A busy evening with relatively wide coverage of strong thunderstorms led to many reports of large hail, and by far the most Severe Thunderstorm Warnings issued on any day so far in 2023.
The storms formed on Thursday July 13, ahead of a weak disturbance and along a cold front dropping southeastward into Minnesota. Several different pockets of mostly isolated thunderstorms formed all over the region, from southern Manitoba, into North Dakota, South Dakota, and eventually Minnesota. These storms generally remained apart from one another, existing mostly as semi-persistent, single-celled thunderstorms drifting eastward and southeastward across the state, as opposed to the familiar arced "squall lines" that often speed through Minnesota on summer evenings, or the messy conglomerations of storm clusters that form in high-humidity environments with weak winds aloft.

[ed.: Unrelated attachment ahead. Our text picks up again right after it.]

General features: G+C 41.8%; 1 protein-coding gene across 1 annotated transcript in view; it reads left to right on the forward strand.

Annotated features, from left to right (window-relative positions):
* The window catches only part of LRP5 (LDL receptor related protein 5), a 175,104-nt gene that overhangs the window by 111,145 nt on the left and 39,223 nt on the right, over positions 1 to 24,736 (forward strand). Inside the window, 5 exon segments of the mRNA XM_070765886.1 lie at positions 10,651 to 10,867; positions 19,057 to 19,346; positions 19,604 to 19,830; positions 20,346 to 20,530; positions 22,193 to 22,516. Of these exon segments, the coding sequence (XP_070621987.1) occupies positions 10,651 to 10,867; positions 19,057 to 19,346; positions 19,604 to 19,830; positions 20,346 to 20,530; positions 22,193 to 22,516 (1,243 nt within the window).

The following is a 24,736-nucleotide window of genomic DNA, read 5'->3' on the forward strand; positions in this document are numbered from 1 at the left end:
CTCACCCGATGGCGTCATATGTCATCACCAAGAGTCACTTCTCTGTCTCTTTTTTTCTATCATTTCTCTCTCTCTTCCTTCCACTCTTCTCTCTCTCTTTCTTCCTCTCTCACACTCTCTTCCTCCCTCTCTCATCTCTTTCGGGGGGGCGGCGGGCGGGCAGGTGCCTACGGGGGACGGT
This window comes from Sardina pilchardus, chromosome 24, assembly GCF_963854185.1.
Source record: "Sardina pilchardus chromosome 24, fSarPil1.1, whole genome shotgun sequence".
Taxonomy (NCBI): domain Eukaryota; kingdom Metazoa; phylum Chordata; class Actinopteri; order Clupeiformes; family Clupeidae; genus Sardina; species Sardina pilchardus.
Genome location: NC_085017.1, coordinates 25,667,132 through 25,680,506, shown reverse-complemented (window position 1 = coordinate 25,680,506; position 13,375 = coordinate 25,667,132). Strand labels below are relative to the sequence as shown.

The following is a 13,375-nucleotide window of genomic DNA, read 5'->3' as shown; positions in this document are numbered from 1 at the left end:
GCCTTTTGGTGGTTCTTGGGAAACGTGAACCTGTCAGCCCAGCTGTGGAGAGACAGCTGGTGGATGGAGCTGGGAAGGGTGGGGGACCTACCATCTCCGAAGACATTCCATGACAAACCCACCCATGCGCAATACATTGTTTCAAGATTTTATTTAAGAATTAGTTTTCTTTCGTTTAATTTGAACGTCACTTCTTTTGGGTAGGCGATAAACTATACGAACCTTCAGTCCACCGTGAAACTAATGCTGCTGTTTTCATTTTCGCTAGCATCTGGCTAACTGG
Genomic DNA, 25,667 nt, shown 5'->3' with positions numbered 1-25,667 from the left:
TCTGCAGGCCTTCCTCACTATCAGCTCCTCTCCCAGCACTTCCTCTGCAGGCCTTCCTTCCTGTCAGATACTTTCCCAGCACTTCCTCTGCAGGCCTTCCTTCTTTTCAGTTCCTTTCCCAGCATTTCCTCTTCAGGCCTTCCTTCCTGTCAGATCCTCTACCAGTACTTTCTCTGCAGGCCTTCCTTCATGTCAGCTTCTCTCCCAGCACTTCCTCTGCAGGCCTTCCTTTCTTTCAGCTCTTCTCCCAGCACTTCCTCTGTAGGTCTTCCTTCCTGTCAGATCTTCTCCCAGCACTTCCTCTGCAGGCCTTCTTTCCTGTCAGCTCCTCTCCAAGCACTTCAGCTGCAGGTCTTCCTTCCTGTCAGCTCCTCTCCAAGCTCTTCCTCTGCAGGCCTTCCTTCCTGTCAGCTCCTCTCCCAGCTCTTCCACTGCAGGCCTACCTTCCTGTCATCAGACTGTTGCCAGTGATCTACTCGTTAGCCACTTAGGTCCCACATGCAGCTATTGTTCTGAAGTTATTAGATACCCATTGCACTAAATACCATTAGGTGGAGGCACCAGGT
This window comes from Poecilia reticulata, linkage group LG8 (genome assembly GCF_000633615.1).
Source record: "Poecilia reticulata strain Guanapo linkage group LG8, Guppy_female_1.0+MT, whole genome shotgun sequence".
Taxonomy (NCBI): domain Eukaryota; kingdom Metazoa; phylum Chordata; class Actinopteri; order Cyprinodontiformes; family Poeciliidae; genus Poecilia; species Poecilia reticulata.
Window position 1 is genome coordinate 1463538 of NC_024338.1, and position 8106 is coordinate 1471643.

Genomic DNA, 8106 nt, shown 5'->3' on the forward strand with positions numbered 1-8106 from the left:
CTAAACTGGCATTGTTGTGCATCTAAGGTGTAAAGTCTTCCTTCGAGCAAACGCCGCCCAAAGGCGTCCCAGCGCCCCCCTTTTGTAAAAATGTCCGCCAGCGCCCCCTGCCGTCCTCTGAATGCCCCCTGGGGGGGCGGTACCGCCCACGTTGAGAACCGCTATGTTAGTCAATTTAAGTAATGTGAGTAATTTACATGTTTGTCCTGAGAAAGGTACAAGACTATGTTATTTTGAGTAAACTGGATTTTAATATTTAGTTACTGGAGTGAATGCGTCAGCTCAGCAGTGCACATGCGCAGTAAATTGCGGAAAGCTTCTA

These storms may have remained somewhat isolated because of the lack of deep moisture in the region resulting from building drought conditions. This allowed storms to use the available local energy without "sharing," and to develop some limited "supercellular" characteristics. Supercell thunderstorm develop in unstable conditions with favorably strong winds aloft, allowing them to isolate and sustain themselves individually for two hours or more. Supercells can be the most severe class of thunderstorms, often with a rotating updraft that produce violent weather including very large hail and tornadoes. Thursday's storms could have qualified as borderline supercells, as they were self-sustaining, but only contained weak and fleeting rotation. They were able to produce very large hail, however.
Indeed, large hail was the main severe weather hazard associated with these storms. The National Weather Service received 61 reports of large hail, including 27 that were golf ball-sized (1.75 inches in diameter) or larger, and 13 that were at least as large as tennis balls (2.50 inches in diameter). Hail estimated to be 3.25 inches inches across was reported near Belgrade in Stearns County. The large hail battered houses, cars, and crops in different parts of the state, with heavy damage in Winona County, as well as in central and far southwestern Minnesota.
The storms led to 49 different Severe Thunderstorm Warnings, by far the most of the year so far (the next-most is 17). For perspective, through the same period in 2022, this would have been the fifth-highest number of warnings.